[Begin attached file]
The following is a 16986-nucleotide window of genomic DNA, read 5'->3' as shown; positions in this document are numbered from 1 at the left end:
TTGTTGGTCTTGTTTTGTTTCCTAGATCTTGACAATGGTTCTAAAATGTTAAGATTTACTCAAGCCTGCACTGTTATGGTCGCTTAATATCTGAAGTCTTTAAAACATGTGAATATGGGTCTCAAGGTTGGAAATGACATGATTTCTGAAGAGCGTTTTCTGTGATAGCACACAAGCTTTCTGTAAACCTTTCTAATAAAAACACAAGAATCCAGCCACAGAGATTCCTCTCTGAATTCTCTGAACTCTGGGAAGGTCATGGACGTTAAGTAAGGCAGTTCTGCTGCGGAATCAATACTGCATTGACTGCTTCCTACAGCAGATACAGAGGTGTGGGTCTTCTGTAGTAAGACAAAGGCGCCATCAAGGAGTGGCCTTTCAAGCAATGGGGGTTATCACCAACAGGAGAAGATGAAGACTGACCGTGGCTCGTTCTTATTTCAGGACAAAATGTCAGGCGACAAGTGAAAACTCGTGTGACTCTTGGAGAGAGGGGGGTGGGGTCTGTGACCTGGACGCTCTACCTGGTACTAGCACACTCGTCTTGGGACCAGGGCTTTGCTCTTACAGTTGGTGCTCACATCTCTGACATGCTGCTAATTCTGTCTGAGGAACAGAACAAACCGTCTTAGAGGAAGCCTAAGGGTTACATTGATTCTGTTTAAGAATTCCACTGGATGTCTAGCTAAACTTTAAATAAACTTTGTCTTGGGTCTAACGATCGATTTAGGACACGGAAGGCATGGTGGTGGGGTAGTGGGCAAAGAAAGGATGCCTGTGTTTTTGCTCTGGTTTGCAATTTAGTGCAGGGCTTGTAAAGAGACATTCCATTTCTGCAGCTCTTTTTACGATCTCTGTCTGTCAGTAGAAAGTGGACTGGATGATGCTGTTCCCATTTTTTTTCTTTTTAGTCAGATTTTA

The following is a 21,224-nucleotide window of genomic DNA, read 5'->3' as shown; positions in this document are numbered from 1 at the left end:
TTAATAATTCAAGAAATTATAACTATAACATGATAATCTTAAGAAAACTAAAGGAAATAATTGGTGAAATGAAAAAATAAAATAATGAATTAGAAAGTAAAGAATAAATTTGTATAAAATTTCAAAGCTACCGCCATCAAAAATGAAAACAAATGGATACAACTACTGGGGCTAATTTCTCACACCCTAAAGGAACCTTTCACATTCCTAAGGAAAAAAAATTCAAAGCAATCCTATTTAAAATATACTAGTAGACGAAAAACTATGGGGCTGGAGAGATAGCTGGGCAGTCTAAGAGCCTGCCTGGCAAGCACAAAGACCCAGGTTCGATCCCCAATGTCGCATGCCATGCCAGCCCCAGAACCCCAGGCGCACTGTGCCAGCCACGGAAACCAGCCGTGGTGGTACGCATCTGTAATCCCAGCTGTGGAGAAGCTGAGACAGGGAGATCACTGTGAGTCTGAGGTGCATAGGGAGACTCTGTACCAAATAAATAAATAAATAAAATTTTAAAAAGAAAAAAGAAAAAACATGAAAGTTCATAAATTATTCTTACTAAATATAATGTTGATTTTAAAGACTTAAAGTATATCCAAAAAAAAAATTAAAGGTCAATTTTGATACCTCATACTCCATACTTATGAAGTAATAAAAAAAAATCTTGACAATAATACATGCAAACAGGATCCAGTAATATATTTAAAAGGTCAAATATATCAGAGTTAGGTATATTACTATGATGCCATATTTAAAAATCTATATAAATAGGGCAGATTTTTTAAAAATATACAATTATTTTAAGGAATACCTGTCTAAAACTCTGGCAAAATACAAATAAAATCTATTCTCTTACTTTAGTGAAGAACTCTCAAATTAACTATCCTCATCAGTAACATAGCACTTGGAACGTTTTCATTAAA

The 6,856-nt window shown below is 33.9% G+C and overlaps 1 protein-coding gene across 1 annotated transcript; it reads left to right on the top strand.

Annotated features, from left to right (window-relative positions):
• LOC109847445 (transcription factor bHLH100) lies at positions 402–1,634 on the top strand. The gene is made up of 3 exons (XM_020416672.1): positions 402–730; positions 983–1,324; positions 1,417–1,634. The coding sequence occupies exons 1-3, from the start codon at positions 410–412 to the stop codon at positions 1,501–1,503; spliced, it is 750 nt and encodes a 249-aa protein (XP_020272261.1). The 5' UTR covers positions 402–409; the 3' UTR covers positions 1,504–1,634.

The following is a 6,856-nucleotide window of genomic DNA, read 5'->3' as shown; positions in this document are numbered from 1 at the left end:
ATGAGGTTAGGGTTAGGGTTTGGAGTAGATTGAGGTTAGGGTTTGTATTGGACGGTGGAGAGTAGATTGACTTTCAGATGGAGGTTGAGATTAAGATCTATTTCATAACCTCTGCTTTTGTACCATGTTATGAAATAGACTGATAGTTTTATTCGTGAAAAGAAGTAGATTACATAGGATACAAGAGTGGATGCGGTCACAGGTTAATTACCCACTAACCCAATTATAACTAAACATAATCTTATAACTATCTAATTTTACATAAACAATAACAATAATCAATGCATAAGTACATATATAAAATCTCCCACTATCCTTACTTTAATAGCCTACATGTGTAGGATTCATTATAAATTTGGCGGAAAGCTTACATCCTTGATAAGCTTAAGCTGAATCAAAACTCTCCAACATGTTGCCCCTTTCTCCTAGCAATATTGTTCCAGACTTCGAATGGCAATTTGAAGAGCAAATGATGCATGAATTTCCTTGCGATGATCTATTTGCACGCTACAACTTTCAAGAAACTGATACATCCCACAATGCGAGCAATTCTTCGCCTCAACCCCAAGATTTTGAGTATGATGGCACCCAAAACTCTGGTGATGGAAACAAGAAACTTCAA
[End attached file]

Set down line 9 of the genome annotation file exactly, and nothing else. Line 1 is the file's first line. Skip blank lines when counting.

ATGAGGTTAGGGTTAGGGTTTGGAGTAGATTGAGGTTAGGGTTTGTATTGGACGGTGGAGAGTAGATTGACTTTCAGATGGAGGTTGAGATTAAGATCTATTTCATAACCTCTGCTTTTGTACCATGTTATGAAATAGACTGATAGTTTTATTCGTGAAAAGAAGTAGATTACATAGGATACAAGAGTGGATGCGGTCACAGGTTAATTACCCACTAACCCAATTATAACTAAACATAATCTTATAACTATCTAATTTTACATAAACAATAACAATAATCAATGCATAAGTACATATATAAAATCTCCCACTATCCTTACTTTAATAGCCTACATGTGTAGGATTCATTATAAATTTGGCGGAAAGCTTACATCCTTGATAAGCTTAAGCTGAATCAAAACTCTCCAACATGTTGCCCCTTTCTCCTAGCAATATTGTTCCAGACTTCGAATGGCAATTTGAAGAGCAAATGATGCATGAATTTCCTTGCGATGATCTATTTGCACGCTACAACTTTCAAGAAACTGATACATCCCACAATGCGAGCAATTCTTCGCCTCAACCCCAAGATTTTGAGTATGATGGCACCCAAAACTCTGGTGATGGAAACAAGAAACTTCAA